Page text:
“Just talk about whatever nonsense you wish except for elections” this is how the Internally Displaced Persons (IDPs) attempted to avoid listening to the Independent Media Organization in Kurdistan (IMOK) teams, when they launched their awareness-raising project in the camps during the 2018 federal elections. The IDPs said it louder; we will even exchange our votes for a sheep or mobile credit card.
Such expressions for Sarah Hassan, the team leader of the IMOK, were painful and posed real challenges to demonstrate the importance of participation in the elections to acquire the rights of minorities and women.
The ongoing project, named “Giving Voice to the IDPs”, kicked off in 2018 to increase elections awareness of the IDPs, that the Hivos, a development aid organization founded in 1968, has financially supported.
The team leader, Sara Hassan, was the first person experienced the challenges to change such perceptions of the IDPs, however, she decided to face it and could successfully overcome it, which eventually made here happy.
Hassan stepped into the camp in April 2018 and said, “the beginning was exhausting, the women did not want to speak, discussing elections was annoying for them. The IDPs were frustrated with the lack of solutions for their problems and their inability to return to their places of origin.”
“Please do not sell your votes for money, you can have influence in the parliament and elect your representatives,” Hassan told the IDPs.
Please do not sell your votes for money, you can have influence in the parliament and elect your representatives
The 24-month long project resulted from the mass displacement of one million and 300 thousand Iraqi citizens due to the surge of violence between the armed groups and the government forces. Nearly 800 thousands IDPs still reside in the Kurdistan Region.
The aim of the project was to deliver the unheard voice of the IDPs especially during the 2018 federal elections and later the provincial council elections, which is yet to take place.
One of the primary obstacles that Hassan’s teams faced was the marginalization of the IDPs in the political decision-making process. Simultaneously, a huge disagreement emerged over the voters list as well as the participation of the IDPs in the elections in the places of displacement, raising the fear that their votes might alter the results of the host community elections.
Another important barrier was that the IDPs lacked a leadership working to deliver the miseries of the IDPs. Establishing the ground for such leadership was the duty of the IMOK teams.
The nomination of women and minorities as electoral candidates to take part in the decision-making process was challenged by the societal norms and traditions.
“We informed women and girls about the importance of becoming their own representatives and that each of their vote can result in meaningful changes,” Hassan said.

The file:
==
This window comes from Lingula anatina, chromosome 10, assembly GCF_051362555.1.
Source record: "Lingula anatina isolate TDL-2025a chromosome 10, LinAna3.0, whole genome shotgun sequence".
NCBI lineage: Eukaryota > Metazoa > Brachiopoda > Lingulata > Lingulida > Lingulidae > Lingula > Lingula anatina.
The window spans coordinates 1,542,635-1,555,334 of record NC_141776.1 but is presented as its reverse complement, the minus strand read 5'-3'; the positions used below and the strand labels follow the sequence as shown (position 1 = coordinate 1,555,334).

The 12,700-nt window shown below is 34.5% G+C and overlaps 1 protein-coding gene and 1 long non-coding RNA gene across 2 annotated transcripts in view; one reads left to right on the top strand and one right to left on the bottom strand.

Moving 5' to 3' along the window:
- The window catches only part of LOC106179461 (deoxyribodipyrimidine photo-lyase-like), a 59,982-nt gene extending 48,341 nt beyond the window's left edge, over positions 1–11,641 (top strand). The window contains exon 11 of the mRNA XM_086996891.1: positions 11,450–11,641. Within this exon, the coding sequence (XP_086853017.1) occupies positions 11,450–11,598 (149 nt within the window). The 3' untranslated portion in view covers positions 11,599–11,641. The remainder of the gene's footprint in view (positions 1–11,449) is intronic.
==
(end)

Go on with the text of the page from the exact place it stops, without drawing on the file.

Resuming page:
We informed women and girls about the importance of becoming their own representatives
Sara Hassan, 36, is also a victim of instability and became displaced in 2014, which helped her as the team leader to intenerate with the IDPs.
The project has three main objectives, which include that “IDPs are aware of and can exercise their active voting rights in the areas of displacement, IDPs, in particular women and minorities, have the capacities and motivation to take up leadership roles in communities and politics, and oolitical parties and community leaders promote an approach of non-violence during elections.”
The IMOK teams divided the IDPs into groups and gave them awareness sessions to at least IDPs of 10 camps in Duhok and other camps in Sulaymaniyah, and Erbil. The the group members exchanged their perceptions on the matters related to elections.
Sara added that, “before the beginning of the project, I was always among the IDPs, I knew they were highly disappointed and believed that elections would not change their situations. Consequently, some of the IDPs sold their votes, which was a big violation.”
I knew they were highly disappointed and believed that elections would not change their situations
“Some of them sold their votes in return for an animal or a mobile credit card. The IDP men said that the women should not vote, which was a challenge to women to exercise their electoral right.”
Sara further added that,“many topics were discussed during the sessions, they asked questions about the importance of participation in the elections and shared their beliefs. Eventually, many of them grasped the idea to vote in the elections.”
KirkukNow, however, revealed that nearly half of the 450 thousand eligible IDP voters were unbale to cast their votes in the 2018 federal elections, while the turnout at the camps where Sara’s teams provided trainings was pleasing.
98 per cent of the IDPs at the Essyan camp, that received tens of session of the IMOK, participated in the elections, according to a data of the oganization.
The Ezidis, most of whom attended the sessions of the project, won three parliamentary seats, including a woman representative, while they are only allocated a quota seat based on the electoral laws.
Shadi Hassan, the program officer at IMOK, told KirkukNow that they conducted 21 meetings with the IDPs, in which more than five thousands of them were present.
IMOK also told KirkukNow that, “the electoral commission in Duhok informed them Giving Voice to the IDPs project was the only awareness raising project during the 2018 federal elections, that greatly benefit the target group of the project.”
The electoral commission in Duhok informed them Giving Voice to the IDPs project was the only awareness raising project during the 2018 federal elections
“Some of the session attendees changed their mind after the sessions and said they will vote for the women candidates, not only the men.”